Now because this is Understanding by Design let me now ask the essential question so what is understanding? What do we look for as evidence of it? What’s the difference between a student who knows a lot of stuff but doesn’t yet really understand the material deeply compared to a student who does?
When I run workshops in UbD this is one of the exercises we do and I’m not going to do it in a formal way but but for those of you listening do it as a little thought experiment in your head. I actually give people a T-chart and one side says someone with understanding can and then their bullet points below and the other side of the the other column in the T-chart says someone who may know things but doesn’t yet understand cannot and you list those.
The answers are hugely predictable and so I won’t go through the exercise except to describe what if you were to do this. I predict you would have things like this on the first column someone who understands can do things like this:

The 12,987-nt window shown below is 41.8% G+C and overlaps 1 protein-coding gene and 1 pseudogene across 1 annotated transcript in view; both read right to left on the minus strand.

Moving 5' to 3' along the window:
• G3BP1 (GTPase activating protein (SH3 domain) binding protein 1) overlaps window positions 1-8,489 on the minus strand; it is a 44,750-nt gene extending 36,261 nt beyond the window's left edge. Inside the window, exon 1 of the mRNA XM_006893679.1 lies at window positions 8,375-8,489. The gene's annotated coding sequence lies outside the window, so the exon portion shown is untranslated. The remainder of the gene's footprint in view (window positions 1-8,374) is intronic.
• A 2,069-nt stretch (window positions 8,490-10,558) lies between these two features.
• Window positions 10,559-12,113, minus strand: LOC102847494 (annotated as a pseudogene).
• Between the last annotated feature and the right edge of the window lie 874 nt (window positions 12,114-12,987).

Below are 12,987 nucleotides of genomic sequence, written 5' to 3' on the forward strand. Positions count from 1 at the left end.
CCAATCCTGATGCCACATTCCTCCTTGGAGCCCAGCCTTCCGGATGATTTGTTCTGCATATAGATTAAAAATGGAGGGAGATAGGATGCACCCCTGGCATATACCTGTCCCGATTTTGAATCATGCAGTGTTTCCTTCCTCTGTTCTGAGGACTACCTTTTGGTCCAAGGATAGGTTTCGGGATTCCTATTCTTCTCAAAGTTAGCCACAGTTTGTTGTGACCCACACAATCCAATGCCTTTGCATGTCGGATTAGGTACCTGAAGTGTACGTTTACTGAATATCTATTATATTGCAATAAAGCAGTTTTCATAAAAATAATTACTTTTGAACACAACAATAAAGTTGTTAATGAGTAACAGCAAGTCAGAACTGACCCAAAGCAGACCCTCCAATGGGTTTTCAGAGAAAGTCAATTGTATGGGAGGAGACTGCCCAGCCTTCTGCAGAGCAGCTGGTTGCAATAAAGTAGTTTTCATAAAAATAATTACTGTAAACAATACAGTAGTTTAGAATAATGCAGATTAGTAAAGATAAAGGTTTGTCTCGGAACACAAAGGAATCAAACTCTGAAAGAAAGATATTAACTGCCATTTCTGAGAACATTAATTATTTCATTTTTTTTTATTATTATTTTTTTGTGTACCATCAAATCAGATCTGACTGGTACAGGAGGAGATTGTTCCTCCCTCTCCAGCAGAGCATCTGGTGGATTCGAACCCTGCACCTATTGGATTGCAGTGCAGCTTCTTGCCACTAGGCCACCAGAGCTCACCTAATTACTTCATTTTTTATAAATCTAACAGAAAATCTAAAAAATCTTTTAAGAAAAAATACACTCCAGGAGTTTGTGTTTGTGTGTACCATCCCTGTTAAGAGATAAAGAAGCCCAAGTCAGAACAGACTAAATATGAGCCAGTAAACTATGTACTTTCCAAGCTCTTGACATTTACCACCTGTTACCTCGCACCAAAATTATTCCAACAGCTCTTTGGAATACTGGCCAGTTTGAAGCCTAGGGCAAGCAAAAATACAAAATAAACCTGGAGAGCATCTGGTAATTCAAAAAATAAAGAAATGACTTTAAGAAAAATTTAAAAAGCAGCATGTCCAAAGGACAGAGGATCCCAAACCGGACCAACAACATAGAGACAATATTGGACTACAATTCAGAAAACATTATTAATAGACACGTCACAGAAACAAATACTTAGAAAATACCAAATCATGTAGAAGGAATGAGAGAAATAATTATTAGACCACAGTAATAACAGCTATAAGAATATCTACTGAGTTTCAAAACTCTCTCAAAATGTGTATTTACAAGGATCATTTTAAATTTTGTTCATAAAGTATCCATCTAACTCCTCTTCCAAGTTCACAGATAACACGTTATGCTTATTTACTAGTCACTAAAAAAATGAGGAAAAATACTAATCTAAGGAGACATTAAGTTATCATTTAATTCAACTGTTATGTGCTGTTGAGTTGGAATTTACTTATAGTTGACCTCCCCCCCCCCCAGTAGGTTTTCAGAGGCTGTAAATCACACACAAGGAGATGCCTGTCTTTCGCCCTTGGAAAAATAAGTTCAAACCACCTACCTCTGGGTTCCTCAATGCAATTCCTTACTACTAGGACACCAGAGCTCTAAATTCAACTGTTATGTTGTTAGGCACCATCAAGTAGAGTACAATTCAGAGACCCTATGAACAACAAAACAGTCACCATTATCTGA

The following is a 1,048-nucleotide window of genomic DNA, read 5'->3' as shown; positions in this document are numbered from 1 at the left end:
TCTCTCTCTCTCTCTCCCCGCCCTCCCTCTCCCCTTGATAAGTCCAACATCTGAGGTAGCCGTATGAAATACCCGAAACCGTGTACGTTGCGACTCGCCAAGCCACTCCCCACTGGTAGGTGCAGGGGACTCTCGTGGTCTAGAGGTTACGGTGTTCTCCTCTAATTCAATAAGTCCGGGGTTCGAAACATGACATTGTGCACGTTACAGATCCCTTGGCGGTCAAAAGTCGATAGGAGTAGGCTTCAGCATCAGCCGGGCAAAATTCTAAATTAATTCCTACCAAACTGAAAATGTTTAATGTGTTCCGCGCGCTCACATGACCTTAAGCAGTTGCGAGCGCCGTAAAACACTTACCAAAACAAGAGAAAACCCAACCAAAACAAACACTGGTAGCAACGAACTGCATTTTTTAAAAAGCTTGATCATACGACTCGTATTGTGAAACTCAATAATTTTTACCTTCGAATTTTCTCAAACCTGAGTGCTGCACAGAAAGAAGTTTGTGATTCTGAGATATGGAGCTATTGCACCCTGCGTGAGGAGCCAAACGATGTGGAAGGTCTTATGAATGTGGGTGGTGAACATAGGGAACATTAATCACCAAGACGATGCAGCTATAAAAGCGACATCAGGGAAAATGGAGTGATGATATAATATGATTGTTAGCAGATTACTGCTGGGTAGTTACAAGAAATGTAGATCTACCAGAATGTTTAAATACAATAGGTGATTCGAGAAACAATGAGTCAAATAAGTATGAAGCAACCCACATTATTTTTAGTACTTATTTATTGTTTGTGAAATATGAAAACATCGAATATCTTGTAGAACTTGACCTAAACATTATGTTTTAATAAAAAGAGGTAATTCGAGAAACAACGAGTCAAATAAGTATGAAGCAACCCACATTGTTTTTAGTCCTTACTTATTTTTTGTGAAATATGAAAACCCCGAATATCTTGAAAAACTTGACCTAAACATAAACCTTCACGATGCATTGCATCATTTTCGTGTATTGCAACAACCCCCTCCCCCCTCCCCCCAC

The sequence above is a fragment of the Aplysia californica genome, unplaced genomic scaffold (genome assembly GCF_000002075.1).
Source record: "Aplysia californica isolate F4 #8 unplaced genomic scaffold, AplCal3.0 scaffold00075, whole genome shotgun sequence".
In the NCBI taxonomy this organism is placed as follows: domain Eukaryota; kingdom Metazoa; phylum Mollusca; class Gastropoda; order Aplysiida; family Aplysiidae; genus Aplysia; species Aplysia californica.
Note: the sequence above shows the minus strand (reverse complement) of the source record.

- they can apply their learning effectively to something new that’s different than rote learning where you just give back what was told you
- someone who understands can make see and make connections among things whereas someone who doesn’t understand takes in information as discreet bits but doesn’t see how things are connected
- someone who understands can explain or teach someone else using new examples in fact we know this is teachers it’s hard to teach a topic well that we ourselves don’t fully understand and so you can turn that around and make an assessment have the student become a teacher or an explainer.
- someone who understands can not only give an answer but they can support it and just and or justify it they can explain their reasoning they can cite evidence from the text etc
- someone who understands can go beyond the information given to create something new
- someone who understands can make a prediction a sound prediction because think about it making a prediction means that you’ve been able to discern a pattern and then you can extrapolate.
These are the things that someone with understanding can do whereas somebody without understanding can: